If “Lord of the Rings” were real, how far could Legolas actually see?

June 30, 2014 | 2 comments

Henry Reich of MinutePhysics answers a burning question for fans of Lord of the Rings — Is it scientifically possible for the elf Legolas to have seen the height and features of the horsemen who were still five leagues (15 miles) away from him?

Not only is the answer intriguing, but you’ll learn a little physics along the way…

When two glass jars are clanked together, they make an oddly satisfying sound

June 30, 2014 | No comments

Who knew bouncing two jars against one another could be so mesmerizing? Check it out…

(via The Daily What)

How we discourage our daughters from being good at science (without even realizing it)

June 26, 2014 | 5 comments

If you’re a normal parent, this ad will make you feel a little guilty…but in a good way. Watch how the smallest things we say can redirect a curious girl away from the subjects that would make her most come alive…

Brave boater swims after a drowning squirrel on a kind-hearted rescue mission

June 23, 2014 | No comments

While boating in Vermont a couple years ago, a man and his son sailed past a creature in the water. After doing a double take, they realized it was a squirrel trying to stay afloat in the middle of the 3/4-mile-wide reservoir. They little guy was exhausted, but wouldn’t take the opportunity to clamber aboard, so they anchored their boat and went in after it…

You’ve been cutting cake wrong your whole life (if you’re a math geek who doesn’t like sharing)

June 19, 2014 | 6 comments

There is a “best” way to cut cake. And unless you plan on finishing that whole thing in one sitting, you should start using it…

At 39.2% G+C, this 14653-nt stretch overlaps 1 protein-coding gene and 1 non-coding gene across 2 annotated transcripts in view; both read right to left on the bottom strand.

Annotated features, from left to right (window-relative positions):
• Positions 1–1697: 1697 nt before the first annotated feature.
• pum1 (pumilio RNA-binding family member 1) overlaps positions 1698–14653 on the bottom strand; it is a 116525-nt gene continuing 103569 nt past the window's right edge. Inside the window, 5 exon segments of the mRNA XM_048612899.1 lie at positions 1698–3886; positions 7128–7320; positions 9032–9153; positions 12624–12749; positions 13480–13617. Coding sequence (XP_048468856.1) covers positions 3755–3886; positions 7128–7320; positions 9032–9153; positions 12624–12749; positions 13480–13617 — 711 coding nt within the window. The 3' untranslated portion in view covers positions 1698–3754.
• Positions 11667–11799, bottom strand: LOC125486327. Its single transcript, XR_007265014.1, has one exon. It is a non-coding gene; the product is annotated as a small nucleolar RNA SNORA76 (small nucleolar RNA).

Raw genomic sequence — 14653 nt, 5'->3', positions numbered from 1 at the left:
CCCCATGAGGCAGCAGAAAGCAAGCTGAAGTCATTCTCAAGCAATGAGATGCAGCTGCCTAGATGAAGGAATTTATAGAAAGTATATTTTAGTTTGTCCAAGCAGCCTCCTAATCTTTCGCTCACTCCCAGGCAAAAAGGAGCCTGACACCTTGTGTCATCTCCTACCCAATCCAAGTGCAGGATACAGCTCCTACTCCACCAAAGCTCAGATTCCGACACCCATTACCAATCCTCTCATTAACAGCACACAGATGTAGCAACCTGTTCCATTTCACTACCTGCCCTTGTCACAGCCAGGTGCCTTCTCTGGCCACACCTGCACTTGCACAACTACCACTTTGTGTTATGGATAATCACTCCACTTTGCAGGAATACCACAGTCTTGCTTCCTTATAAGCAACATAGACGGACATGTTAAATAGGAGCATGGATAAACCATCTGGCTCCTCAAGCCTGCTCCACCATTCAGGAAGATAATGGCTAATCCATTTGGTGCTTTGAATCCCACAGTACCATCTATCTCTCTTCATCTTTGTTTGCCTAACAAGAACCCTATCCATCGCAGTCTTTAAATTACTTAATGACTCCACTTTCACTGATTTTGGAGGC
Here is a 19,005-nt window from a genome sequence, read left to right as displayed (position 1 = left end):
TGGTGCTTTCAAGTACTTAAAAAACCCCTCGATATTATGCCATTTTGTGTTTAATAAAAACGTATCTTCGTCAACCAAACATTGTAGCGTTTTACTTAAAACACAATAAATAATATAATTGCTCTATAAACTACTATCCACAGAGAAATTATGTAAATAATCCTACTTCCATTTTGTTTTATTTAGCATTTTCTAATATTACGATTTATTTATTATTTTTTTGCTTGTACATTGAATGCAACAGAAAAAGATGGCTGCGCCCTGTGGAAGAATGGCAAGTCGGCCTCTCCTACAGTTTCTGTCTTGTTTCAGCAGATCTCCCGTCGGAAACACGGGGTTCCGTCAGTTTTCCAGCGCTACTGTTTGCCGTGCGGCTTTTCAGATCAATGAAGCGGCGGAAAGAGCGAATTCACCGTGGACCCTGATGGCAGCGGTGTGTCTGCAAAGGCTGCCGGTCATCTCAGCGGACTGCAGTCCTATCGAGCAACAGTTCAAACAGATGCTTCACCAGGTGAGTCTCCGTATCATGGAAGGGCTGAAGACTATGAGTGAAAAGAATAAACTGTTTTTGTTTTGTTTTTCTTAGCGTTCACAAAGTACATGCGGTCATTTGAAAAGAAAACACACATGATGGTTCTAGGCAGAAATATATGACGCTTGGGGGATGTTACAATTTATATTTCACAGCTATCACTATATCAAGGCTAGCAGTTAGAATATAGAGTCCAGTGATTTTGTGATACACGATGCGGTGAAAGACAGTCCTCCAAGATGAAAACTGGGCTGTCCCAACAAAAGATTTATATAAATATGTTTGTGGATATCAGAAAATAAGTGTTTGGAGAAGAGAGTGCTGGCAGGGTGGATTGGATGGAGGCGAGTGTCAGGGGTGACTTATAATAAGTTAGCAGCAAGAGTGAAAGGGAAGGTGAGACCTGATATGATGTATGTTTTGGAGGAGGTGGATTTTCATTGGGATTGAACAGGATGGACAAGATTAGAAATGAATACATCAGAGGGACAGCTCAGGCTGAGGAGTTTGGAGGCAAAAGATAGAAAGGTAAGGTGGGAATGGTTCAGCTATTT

For reasons that become obvious as soon as they’re pointed out, cutting wedge pieces out of a round cake is a foolish method for dividing your dessert, gastronomically speaking. But science has the solution, because there is, in fact, a mathematically optimal way to cut a round cake. And it’s been known for over a hundred years.

How it’s taken this long to go public, we have no idea, but Numberphile is doing their part to enlighten the masses as to ideal cake cutting procedures. Watch and improve your private cake consumption practices…

In the Arctic Circle, the sun doesn’t rise and set…It bounces

June 17, 2014 | 1 comment

As you know, if you go far enough north, the sun never disappears during much of the summer so it is always light. But unless you’ve experienced that phenomenon, you may not realize (though it’s obvious once you think about it) that this doesn’t mean the sun stays fixed in the sky. It still goes up and down, but more like a super ball.

This effect is especially noticeable and fascinating when you take footage of the sun over a week and then speed it up to 1 second per day…